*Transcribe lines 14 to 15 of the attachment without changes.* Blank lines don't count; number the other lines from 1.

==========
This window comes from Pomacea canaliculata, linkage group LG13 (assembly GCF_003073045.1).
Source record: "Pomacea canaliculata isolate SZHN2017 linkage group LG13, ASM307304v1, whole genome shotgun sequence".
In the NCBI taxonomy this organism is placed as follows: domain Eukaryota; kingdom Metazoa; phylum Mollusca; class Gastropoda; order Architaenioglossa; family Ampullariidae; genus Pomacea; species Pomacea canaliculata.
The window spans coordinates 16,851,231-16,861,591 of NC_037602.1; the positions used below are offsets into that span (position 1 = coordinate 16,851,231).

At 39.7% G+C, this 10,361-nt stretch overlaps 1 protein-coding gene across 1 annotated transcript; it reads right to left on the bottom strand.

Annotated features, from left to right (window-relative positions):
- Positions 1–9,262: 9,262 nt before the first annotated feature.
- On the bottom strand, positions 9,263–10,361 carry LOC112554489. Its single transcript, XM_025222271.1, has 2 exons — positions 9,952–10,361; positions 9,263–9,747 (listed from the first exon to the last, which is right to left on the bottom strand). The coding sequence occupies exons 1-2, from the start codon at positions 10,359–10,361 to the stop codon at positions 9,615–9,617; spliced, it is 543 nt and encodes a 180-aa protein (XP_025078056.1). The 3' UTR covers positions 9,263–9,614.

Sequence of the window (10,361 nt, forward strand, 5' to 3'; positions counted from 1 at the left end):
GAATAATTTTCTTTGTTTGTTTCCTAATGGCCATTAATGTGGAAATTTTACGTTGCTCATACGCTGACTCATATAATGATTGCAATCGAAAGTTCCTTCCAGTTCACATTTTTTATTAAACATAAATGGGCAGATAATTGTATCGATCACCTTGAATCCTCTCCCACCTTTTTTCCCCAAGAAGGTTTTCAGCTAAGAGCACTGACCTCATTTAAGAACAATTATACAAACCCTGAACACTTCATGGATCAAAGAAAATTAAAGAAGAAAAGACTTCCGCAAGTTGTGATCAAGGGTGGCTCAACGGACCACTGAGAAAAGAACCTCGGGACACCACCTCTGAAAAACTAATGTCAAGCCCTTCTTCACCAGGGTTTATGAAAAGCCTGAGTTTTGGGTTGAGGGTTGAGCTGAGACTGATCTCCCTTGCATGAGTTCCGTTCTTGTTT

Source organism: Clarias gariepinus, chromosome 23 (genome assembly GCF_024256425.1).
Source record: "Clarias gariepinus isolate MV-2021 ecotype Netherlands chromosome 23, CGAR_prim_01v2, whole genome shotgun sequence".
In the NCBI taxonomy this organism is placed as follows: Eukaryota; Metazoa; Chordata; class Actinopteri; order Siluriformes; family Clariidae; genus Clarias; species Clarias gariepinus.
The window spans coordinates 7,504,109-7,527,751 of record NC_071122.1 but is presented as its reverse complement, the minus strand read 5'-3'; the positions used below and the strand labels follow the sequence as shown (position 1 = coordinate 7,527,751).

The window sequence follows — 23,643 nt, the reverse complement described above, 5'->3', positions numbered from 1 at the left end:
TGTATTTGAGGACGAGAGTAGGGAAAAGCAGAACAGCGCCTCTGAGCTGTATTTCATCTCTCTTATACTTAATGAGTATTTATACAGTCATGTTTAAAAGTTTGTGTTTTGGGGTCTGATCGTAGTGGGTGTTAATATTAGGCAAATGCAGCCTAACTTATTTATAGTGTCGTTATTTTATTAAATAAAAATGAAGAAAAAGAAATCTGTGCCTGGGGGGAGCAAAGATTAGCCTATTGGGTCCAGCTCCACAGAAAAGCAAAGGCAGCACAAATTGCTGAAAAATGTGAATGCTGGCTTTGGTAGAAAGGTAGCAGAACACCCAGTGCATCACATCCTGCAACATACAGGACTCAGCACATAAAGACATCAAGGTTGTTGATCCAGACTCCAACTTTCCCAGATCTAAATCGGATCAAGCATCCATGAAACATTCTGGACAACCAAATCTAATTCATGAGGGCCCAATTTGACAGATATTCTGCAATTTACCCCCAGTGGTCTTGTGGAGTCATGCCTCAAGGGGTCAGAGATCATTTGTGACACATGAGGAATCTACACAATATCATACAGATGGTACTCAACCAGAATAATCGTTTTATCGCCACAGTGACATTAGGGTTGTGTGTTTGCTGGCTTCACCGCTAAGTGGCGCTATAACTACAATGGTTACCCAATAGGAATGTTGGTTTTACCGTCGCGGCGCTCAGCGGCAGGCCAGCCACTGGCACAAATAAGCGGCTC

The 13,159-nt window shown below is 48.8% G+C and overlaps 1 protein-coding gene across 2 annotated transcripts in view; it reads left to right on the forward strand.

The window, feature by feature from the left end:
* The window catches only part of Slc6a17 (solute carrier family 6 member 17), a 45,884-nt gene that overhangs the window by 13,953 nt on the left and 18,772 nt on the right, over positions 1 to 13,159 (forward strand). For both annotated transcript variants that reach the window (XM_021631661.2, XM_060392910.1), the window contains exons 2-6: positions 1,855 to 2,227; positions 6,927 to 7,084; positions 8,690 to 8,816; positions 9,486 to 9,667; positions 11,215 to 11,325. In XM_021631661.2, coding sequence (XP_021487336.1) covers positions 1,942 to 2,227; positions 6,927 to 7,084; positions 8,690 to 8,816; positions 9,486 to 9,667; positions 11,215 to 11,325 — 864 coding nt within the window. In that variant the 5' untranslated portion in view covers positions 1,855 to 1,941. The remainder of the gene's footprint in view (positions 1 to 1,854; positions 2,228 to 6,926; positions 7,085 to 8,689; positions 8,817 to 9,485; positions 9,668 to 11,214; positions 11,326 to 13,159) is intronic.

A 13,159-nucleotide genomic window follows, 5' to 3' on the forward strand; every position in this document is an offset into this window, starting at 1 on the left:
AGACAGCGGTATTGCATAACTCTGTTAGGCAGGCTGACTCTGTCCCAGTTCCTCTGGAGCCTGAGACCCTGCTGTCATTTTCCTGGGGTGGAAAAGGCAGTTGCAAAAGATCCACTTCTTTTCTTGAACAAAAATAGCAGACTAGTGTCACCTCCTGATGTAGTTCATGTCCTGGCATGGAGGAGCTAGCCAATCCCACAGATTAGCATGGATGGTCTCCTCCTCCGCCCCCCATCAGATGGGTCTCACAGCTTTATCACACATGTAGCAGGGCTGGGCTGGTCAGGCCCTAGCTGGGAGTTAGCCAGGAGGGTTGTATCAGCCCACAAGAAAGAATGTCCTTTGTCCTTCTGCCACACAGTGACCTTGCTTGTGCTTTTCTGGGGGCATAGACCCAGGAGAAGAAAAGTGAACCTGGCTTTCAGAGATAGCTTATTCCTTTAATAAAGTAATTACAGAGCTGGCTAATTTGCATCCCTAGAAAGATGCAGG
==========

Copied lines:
The window spans coordinates 7,504,109-7,527,751 of record NC_071122.1 but is presented as its reverse complement, the minus strand read 5'-3'; the positions used below and the strand labels follow the sequence as shown (position 1 = coordinate 7,527,751).

The window sequence follows — 23,643 nt, the reverse complement described above, 5'->3', positions numbered from 1 at the left end: